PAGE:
Periodic table of ecological niches could aid in predicting effects of climate change
A group of ecologists has started creating a periodic table of ecological niches similar to chemistry's periodic table. And just as chemists have used their periodic table as a point of reference to understand relationships among elements, the emerging table for ecologists shows relationships over time among animals, plants and their environments—acting as a critical resource for scientists seeking to understand how a warming climate may be spurring changes in species around the globe.
The University of Texas at Austin's Eric Pianka, lead author on a paper published online this week in The American Naturalist, joined four other researchers in producing the first parts of this new ordering framework for niches, the set of defining factors in a place that determine how its plants and animals live, reproduce and interact with one another and their surroundings.
"Summarizing major ecological traits in such simple schemes will allow ecologists to predict how species might react to new environmental conditions and the invasive potential of species," Pianka said. "It will inform us about how niches have evolved in the past and even how they will evolve in the future, all of which has direct bearing on impacts of climate change."
So many factors go into defining ecological niches that they are highly complex, and ecologists have never before succeeded in ordering them in a predictable way. Still, researchers have been intrigued by the idea since 1972, when evolutionary ecologist Robert MacArthur proposed ordering them in a way similar to chemistry's periodic table. In that table, elements are ordered by a combination of their atomic number (protons), configuration of electrons and certain chemical properties.
The notion in ecology would be to find a similar way to summarize the many variables of ecological niches and help predict how distantly related species, on different continents but in similar environments, might be expected to evolve with similar traits.
The framework described today draws on ecological data gathered by Pianka and his long-term colleague Laurie Vitt of the University of Oklahoma, who together conducted over roughly 50 years fieldwork in a variety of habitats on four continents. They used data related to five major niche dimensions (habitat, diet, life history, metabolism and defense, each with 7-15 variables) for 134 species of lizards. Lizards that live on different continents evolved to fill identifiably similar niches and have similar traits. Patterns are repeated: Australian desert lizards solve problems in the same ways that African and American desert lizards do, even when they are not evolutionarily closely related. They forage for food, remain active or inactive at given times of day, lay eggs or give birth to babies and relate to their habitats—all in highly similar ways.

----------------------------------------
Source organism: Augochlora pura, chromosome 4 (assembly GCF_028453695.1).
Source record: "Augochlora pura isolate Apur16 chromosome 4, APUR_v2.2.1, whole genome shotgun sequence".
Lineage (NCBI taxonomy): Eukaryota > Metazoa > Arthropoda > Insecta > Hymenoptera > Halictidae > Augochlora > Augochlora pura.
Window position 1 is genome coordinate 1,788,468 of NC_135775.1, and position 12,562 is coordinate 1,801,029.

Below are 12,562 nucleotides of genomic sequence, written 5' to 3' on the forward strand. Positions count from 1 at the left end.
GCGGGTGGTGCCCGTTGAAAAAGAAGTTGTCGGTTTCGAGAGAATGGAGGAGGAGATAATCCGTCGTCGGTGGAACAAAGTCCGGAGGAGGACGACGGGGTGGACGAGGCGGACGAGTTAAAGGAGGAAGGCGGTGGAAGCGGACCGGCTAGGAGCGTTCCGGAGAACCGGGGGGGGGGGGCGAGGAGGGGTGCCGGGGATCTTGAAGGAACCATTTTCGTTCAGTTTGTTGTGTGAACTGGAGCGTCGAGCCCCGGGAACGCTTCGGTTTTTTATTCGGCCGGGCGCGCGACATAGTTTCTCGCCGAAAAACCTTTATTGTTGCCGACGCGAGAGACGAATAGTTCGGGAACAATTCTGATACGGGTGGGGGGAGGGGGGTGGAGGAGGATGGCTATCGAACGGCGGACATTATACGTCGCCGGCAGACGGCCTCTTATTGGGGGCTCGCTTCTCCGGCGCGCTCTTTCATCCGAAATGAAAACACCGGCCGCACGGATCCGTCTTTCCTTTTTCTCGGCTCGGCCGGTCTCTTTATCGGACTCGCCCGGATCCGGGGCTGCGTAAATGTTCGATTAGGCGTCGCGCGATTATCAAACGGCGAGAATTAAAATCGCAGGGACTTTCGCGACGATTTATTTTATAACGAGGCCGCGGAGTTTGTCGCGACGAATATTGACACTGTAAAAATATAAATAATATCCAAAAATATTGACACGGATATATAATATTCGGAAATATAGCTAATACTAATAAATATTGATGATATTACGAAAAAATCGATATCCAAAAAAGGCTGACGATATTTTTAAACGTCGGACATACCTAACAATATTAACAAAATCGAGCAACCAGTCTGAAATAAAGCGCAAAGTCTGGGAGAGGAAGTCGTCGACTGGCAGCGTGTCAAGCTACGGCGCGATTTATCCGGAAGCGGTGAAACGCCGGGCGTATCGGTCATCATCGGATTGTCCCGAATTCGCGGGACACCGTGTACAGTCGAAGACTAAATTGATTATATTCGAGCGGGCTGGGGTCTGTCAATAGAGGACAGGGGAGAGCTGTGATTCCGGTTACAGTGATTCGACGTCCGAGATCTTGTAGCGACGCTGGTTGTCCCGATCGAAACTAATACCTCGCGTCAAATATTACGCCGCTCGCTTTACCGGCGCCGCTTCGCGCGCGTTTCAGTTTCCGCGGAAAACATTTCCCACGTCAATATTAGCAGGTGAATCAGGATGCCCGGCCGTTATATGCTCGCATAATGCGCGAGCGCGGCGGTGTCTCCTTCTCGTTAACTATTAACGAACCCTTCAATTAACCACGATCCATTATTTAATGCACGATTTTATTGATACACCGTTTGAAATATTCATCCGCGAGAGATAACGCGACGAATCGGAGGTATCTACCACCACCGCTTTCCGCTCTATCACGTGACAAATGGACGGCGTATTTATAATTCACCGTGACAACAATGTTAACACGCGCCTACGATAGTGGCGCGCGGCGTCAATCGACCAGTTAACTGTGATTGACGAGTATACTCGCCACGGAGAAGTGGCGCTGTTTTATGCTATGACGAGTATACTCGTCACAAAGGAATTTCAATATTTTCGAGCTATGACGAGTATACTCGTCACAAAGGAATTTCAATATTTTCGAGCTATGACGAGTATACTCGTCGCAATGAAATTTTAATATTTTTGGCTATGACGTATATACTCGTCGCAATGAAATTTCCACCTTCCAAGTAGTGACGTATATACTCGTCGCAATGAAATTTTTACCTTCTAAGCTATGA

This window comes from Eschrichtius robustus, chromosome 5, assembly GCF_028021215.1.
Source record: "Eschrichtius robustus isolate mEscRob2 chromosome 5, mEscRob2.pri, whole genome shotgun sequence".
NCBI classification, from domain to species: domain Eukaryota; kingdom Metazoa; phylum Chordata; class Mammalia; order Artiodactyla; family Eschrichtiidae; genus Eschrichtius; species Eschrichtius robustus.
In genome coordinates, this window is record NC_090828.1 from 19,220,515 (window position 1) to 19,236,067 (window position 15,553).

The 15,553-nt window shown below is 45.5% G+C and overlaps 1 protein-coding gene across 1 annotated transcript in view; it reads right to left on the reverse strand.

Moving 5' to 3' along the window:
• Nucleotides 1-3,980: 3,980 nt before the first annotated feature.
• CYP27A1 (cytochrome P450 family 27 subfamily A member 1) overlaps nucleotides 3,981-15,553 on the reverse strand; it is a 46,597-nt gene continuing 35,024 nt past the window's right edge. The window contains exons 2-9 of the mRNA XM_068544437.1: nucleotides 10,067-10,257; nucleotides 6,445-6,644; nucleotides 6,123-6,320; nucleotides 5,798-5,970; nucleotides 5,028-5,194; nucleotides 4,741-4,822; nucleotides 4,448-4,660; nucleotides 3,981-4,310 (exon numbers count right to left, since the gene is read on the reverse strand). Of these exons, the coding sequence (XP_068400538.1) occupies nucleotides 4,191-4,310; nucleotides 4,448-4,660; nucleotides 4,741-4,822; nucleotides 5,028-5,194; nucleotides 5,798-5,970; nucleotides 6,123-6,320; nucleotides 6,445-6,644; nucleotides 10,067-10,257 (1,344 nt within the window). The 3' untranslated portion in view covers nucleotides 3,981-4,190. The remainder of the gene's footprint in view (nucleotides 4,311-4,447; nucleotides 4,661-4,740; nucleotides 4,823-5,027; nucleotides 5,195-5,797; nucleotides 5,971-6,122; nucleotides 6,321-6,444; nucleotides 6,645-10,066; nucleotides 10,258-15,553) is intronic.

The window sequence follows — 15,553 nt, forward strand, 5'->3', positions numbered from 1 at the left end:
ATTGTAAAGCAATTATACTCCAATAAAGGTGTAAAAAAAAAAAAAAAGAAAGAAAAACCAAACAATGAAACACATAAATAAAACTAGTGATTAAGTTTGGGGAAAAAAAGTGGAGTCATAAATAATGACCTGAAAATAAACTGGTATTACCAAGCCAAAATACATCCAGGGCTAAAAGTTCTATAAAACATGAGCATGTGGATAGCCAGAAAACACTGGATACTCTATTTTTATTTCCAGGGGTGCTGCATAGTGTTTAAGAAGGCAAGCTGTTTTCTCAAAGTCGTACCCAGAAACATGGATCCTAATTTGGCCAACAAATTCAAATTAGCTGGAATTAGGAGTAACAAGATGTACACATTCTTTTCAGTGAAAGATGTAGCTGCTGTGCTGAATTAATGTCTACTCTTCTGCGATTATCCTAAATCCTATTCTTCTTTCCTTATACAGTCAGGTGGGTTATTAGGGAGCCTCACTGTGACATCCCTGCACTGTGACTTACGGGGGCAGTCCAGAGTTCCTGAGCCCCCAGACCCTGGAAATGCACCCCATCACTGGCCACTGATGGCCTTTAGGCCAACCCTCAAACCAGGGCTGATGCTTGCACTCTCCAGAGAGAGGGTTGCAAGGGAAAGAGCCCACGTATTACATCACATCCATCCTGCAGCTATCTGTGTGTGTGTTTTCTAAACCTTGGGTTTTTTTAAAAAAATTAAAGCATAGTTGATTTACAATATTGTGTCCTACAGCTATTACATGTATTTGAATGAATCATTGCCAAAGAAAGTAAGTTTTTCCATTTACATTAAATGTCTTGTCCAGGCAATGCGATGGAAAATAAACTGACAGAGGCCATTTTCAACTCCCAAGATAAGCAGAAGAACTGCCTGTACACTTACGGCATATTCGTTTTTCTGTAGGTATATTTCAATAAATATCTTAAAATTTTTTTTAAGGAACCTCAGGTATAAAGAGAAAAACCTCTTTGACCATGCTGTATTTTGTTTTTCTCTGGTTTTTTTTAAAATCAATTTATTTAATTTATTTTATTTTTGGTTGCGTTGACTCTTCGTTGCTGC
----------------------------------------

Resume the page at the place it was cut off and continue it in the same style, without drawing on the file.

The periodic table capitalizes on this type of convergent evolution in lizards around the world and uses multidimensional analyses of more than 50 lizard-niche dimensions. Just three dimensions capture 62 percent of the total variation, an indication that lizard niches are tightly constrained.
In addition to the paper, the researchers have produced a website that allows ecologists to explore its findings. Because people perceive in only three dimensions, visualizing and understanding complex niches in more dimensions is difficult, so to make it easier to visualize their results on the website, Pianka and his colleagues produced rotating 3-dimensional graphics. These allow users to explore constraints and tradeoffs in the evolution of lizard niches and reveal the manner in which species overlap or separate based on habitat, body size, foraging mode, diet, life history, metabolism, defensive tactics and/or time and place of activity.
3-D graphics: www.zo.utexas.edu/faculty/pianka/ModelsMK/